Author(s): Wekulo Saidi Fwamba, Prof. Samuel S. China, Dr. Edward N. Masibayi
Published in: International Journal of Engineering Research & Technology
License: This work is licensed under a Creative Commons Attribution 4.0 International License.
Volume/Issue: Volume. 6 - Issue. 07 , July - 2017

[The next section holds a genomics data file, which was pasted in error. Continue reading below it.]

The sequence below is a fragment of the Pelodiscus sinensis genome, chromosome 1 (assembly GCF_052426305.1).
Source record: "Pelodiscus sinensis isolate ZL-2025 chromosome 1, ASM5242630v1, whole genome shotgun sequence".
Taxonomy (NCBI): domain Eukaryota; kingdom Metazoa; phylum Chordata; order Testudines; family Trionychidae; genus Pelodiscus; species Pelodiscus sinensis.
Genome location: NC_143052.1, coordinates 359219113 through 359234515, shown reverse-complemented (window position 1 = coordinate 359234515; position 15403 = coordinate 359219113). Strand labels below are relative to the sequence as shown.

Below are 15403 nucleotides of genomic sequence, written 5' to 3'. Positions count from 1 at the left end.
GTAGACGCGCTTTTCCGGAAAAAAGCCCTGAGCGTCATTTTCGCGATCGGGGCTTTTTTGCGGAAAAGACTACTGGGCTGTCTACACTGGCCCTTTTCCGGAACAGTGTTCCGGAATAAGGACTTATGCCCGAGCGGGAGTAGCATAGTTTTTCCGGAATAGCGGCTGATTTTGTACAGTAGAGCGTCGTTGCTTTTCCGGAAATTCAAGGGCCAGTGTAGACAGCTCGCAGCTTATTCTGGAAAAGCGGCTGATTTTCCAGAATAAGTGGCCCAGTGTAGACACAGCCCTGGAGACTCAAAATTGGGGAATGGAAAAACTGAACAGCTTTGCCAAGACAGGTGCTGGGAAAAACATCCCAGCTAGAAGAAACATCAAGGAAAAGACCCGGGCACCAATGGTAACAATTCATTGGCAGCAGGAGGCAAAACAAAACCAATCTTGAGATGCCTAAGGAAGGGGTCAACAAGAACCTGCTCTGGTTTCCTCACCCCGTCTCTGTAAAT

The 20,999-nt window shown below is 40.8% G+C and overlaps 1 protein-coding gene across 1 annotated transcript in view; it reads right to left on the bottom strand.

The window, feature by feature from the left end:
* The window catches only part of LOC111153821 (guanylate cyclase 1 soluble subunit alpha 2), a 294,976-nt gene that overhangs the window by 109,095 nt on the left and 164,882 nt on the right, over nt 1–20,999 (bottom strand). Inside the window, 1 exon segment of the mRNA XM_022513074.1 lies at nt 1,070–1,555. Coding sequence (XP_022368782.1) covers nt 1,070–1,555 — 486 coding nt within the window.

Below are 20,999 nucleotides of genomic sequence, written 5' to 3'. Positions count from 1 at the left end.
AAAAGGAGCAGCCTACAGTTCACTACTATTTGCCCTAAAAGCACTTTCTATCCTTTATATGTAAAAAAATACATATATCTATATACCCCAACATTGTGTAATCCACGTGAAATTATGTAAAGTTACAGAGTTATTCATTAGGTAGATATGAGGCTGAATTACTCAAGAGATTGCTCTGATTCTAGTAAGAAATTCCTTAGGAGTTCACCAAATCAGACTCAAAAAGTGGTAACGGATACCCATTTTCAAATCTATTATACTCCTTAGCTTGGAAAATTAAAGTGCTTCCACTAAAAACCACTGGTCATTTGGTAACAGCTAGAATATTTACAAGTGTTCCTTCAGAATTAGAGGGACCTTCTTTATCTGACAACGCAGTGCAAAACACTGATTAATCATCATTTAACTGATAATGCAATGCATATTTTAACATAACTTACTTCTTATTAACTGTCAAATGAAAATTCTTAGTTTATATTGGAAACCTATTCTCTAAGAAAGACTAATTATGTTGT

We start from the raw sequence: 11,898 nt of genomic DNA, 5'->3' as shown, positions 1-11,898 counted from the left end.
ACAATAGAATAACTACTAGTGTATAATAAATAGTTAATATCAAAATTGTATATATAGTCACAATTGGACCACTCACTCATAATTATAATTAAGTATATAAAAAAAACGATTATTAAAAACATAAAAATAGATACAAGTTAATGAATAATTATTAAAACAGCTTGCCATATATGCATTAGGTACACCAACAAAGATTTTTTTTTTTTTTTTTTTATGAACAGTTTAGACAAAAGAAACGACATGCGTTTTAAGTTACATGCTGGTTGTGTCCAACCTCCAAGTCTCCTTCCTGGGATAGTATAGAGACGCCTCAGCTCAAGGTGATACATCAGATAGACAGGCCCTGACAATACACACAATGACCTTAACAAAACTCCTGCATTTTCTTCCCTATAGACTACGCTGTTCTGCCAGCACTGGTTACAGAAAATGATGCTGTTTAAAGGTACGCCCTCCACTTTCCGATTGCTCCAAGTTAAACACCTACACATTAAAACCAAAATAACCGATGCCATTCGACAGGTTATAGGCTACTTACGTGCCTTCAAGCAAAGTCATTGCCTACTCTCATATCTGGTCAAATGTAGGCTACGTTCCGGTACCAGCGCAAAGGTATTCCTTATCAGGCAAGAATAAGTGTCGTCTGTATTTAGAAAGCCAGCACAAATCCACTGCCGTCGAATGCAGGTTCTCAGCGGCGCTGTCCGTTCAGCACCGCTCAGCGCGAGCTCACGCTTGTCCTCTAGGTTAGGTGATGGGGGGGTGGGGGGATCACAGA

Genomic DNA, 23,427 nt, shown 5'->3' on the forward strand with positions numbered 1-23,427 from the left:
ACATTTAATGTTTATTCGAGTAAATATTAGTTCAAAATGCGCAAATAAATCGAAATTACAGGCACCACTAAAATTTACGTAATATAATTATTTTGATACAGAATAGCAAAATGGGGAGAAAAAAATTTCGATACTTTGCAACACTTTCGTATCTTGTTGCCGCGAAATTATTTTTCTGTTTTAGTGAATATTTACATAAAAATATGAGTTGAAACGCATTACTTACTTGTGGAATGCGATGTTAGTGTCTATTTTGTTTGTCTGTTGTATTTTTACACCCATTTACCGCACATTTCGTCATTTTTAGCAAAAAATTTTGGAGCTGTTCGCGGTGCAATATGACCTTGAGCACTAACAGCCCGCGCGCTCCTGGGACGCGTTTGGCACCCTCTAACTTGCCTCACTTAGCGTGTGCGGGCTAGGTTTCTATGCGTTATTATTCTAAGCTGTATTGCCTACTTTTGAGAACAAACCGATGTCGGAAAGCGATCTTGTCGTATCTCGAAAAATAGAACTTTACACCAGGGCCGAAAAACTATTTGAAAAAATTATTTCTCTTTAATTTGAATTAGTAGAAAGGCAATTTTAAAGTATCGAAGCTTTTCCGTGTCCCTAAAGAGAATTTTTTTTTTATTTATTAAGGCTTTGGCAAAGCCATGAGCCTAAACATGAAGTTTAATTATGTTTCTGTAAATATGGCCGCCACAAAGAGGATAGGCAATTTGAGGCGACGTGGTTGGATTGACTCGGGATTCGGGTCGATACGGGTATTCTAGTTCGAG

An assessment of potential soil erosion risk is essential in soil conservation and environmental management. Potential soil erosion risk is the benchmark from which land use/land cover management and soil erosion control support practices are based on control of soil loss and thus affects agricultural production. Potential soil erosion risk is based on environmental factors which include: rainfall erosivity, soil erodibility, slope length and slope steepness. Isiukhu river catchment and its environs have experienced fatal landslides leading to loss of lives and property. The spatial variation of rainfall erosivity (R) factor, soil erodibility (K) factor, slope length and slope steepness (LS) factor were determined in ArcGIS 10.3 environment. The spatial distribution of potential soil erosion risk was determined by applying revised universal soil loss equation (RUSLE) model in ArcGIS 10.3. The spatial variation of soil erosion risk showed that 0-12 t ha-1 y-1 covered an area of 5,000ha (7.3%), 13-25 t ha-1 y-1 covered an area of 12,000ha (17.6%), 26-69 t ha-1 y-1 covered an area of 19,882ha (29.1%), 70-106 t ha-1 y-1 covered an area of 19,807ha (29%), 107-125 t ha-1 y-1 covered an area of 10,245ha (15%) and 126-128 t ha-1 y-1 covered an area of 1,366ha (2%). From these results, only 7.3% of the catchment is within soil loss tolerance limit (12tha-1y-1). This could be due to degradation of natural cover within the catchment. Deforestation as a result of farming activities and settlement in the catchment forest could have led to exposure of ground to surface run-off. The high rate of soil erosion could be reduced by controlling encroachment on the forest, proper land use/land cover through multiple-cropping
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